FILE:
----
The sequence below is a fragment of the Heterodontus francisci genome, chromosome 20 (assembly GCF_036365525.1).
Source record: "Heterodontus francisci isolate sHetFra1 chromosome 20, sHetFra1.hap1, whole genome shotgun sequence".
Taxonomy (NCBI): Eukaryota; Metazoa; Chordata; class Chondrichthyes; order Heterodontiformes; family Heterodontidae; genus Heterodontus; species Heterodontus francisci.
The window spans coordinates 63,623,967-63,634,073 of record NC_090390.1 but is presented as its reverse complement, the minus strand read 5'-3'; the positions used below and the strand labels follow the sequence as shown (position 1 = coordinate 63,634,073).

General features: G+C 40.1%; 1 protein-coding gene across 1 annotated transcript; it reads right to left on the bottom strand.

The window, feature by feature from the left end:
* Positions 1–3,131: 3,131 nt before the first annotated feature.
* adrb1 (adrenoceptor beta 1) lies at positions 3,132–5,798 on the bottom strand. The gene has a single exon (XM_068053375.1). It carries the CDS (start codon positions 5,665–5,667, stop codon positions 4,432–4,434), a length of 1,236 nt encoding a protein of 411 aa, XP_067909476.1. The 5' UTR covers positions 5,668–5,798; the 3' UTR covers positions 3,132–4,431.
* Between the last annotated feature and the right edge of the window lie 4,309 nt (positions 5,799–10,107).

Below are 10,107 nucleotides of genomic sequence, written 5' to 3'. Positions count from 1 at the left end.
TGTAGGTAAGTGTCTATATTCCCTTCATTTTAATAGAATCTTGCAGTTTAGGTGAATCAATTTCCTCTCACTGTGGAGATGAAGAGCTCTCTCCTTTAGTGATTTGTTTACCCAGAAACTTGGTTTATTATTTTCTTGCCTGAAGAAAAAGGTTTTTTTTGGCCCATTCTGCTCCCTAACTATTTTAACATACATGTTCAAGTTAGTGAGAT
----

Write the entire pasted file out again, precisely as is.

The sequence below is a fragment of the Heterodontus francisci genome, chromosome 20 (assembly GCF_036365525.1).
Source record: "Heterodontus francisci isolate sHetFra1 chromosome 20, sHetFra1.hap1, whole genome shotgun sequence".
Taxonomy (NCBI): Eukaryota; Metazoa; Chordata; class Chondrichthyes; order Heterodontiformes; family Heterodontidae; genus Heterodontus; species Heterodontus francisci.
The window spans coordinates 63,623,967-63,634,073 of record NC_090390.1 but is presented as its reverse complement, the minus strand read 5'-3'; the positions used below and the strand labels follow the sequence as shown (position 1 = coordinate 63,634,073).

General features: G+C 40.1%; 1 protein-coding gene across 1 annotated transcript; it reads right to left on the bottom strand.

The window, feature by feature from the left end:
* Positions 1–3,131: 3,131 nt before the first annotated feature.
* adrb1 (adrenoceptor beta 1) lies at positions 3,132–5,798 on the bottom strand. The gene has a single exon (XM_068053375.1). It carries the CDS (start codon positions 5,665–5,667, stop codon positions 4,432–4,434), a length of 1,236 nt encoding a protein of 411 aa, XP_067909476.1. The 5' UTR covers positions 5,668–5,798; the 3' UTR covers positions 3,132–4,431.
* Between the last annotated feature and the right edge of the window lie 4,309 nt (positions 5,799–10,107).

Below are 10,107 nucleotides of genomic sequence, written 5' to 3'. Positions count from 1 at the left end.
TGTAGGTAAGTGTCTATATTCCCTTCATTTTAATAGAATCTTGCAGTTTAGGTGAATCAATTTCCTCTCACTGTGGAGATGAAGAGCTCTCTCCTTTAGTGATTTGTTTACCCAGAAACTTGGTTTATTATTTTCTTGCCTGAAGAAAAAGGTTTTTTTTGGCCCATTCTGCTCCCTAACTATTTTAACATACATGTTCAAGTTAGTGAGAT